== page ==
Life experiences are believed to cause epigenetic changes, meaning that your behavior and experiences could produce responses in your body that, while they don't change DNA, change which genes are expressed. Usually this occurs when, in response to stimuli (say, an increase in a certain hormone), a cluster of molecules known as a methyl group attaches to a section of DNA, preventing that bit of DNA from expressing a particular gene. The "silenced" gene then won't produce its associated protein. Known as DNA methylation, this process may also contribute to the development of some cancers, with certain genes being turned on and, consequently, leading to uncontrolled cell division.
The role of stress in human health and the epigenome lately have received particular scrutiny. Research has found that glucocorticoids, which are so-called "stress hormones," change gene expression in the brain. This is not necessarily a bad thing. One Johns Hopkins researcher, when speaking to the National Institutes of Health, suggested that epigenetic changes might prepare the body to cope with future stressful encounters [source: Johns Hopkins Medicine]. On the other hand, understanding these epigenetic changes could help in treating depression, post-traumatic stress syndrome, bipolar disorder and other illnesses associated with stress.
Childhood exposure to intoxicants may also produce epigenetic changes. These changes may then lead to diseases and complications much later in life. But say you're exposed in childhood to a toxic chemical, which leads to epigenetic changes. It turns out these changes may not only affect you. In October 2010, Newsweek reported on the work of Michael Skinner, a researcher who published a paper arguing that a person's epigenetic changes can be passed down not only to that person's children but also to the person's grandchildren. Consequently, a man exposed to harmful substances may pass on certain gene expressions that produce abnormalities in the organs of his children.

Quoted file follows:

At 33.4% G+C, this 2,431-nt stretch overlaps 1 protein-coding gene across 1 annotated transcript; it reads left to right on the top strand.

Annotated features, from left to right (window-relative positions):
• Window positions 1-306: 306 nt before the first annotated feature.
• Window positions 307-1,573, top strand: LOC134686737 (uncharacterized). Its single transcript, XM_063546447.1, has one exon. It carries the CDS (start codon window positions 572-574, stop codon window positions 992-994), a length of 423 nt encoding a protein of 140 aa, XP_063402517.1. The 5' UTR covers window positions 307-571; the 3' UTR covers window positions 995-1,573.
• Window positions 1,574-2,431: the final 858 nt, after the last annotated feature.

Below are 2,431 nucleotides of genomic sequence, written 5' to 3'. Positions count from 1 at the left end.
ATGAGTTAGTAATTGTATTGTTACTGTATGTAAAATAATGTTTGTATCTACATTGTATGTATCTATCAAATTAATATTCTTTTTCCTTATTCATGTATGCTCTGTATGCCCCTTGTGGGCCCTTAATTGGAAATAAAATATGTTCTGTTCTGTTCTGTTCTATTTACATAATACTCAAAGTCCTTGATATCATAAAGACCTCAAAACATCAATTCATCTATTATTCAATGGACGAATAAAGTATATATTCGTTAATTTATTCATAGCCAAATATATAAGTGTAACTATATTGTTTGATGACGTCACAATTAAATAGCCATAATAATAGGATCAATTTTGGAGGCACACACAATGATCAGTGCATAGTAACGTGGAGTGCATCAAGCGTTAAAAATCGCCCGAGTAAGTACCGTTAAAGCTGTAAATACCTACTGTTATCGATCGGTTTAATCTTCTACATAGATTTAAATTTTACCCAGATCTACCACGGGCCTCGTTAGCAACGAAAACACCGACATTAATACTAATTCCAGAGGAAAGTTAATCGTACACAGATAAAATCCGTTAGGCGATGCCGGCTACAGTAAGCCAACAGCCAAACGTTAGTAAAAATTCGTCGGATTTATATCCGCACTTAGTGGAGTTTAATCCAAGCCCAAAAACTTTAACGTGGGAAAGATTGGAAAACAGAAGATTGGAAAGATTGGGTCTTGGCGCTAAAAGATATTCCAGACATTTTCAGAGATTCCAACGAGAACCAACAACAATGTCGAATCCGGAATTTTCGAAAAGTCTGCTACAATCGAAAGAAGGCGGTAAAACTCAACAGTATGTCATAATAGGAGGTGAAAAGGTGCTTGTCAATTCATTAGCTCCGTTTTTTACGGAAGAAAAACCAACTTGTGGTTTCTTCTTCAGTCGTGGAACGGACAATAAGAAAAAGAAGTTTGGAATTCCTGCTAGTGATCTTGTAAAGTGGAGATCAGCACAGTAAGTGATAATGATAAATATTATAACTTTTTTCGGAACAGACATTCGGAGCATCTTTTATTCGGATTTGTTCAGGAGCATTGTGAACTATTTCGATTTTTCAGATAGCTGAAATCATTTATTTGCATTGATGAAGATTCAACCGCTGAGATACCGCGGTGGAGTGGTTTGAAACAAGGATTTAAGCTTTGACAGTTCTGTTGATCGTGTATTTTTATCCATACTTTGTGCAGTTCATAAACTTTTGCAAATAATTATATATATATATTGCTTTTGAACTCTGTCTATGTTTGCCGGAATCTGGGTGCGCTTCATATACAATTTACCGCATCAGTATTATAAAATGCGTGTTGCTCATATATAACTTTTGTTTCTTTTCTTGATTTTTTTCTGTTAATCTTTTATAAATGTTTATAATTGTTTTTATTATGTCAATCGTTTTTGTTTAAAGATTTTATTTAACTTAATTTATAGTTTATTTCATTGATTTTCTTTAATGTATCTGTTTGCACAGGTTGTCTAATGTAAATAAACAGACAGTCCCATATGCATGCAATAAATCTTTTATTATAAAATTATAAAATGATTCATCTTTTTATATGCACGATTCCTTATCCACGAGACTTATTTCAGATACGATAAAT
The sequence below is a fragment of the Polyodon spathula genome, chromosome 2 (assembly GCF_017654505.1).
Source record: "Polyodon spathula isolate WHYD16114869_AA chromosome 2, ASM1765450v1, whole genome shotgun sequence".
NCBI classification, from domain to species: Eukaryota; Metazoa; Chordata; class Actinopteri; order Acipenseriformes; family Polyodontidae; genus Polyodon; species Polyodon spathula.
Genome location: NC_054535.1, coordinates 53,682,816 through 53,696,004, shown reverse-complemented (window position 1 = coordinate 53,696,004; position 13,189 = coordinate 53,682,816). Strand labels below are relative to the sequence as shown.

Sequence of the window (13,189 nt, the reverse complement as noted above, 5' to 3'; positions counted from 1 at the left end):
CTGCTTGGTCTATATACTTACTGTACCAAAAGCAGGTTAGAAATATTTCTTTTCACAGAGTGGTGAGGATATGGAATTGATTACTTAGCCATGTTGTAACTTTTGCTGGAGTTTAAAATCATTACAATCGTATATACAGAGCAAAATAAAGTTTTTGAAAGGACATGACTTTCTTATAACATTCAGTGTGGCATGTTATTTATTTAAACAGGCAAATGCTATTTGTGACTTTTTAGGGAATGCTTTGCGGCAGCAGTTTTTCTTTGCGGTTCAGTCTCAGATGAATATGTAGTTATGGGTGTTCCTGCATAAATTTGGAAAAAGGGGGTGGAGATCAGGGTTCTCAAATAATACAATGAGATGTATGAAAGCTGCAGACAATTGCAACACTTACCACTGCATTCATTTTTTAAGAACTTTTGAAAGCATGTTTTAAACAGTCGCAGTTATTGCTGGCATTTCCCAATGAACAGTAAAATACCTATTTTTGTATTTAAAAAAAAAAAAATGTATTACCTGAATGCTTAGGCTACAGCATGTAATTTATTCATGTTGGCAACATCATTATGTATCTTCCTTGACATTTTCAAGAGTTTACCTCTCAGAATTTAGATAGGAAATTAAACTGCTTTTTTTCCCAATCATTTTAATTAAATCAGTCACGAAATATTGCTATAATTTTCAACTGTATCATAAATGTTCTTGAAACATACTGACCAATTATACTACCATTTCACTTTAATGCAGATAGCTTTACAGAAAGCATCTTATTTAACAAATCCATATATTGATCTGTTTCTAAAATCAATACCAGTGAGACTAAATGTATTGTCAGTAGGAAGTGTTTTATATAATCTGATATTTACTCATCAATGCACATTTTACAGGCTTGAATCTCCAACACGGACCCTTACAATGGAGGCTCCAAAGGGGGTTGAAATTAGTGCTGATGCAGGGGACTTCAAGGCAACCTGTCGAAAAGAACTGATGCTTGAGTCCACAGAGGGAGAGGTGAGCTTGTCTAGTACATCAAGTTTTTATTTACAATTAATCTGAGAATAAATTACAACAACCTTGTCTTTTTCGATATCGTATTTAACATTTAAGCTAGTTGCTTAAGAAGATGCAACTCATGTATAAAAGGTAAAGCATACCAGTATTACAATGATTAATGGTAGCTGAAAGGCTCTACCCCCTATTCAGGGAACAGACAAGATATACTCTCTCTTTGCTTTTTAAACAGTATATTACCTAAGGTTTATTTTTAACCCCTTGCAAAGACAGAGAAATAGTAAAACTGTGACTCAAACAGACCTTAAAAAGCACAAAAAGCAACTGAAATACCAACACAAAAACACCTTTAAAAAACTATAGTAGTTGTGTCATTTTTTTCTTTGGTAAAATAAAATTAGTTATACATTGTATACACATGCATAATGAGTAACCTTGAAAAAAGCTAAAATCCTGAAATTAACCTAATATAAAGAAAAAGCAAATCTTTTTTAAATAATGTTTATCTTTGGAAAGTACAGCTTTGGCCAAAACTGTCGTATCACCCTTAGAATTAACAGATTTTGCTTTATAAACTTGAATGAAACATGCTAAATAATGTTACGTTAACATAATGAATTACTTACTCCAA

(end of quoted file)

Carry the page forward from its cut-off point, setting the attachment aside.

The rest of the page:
Despite these findings, the relationship between epigenetics and life experiences remains a new field. Although many behavioral scientists are excited at the possibilities, some critics have charged that researchers seem to be announcing results prematurely. Specifically, skeptics worry that some behavioral scientists make premature correlations between a small piece of methylated DNA and a possibly associated behavior, without fully understanding the biological mechanisms that may be at work.(Photo courtesy U.S. DOE, Human Genome Project)
The field of epigenetics is relatively new, but already, research studies are revealing significant proof that epigenetic changes -- brought on by life experiences -- do occur. Perhaps one of the most compelling links between experiences and epigenetic changes has involved the link between parental affection at a young age and the ability to cope with stress later in life. Researchers have conducted tests on lab rats that show that those rats that received plenty of loving licks from their mom rats as pups coped better in stressful situations as mature rats.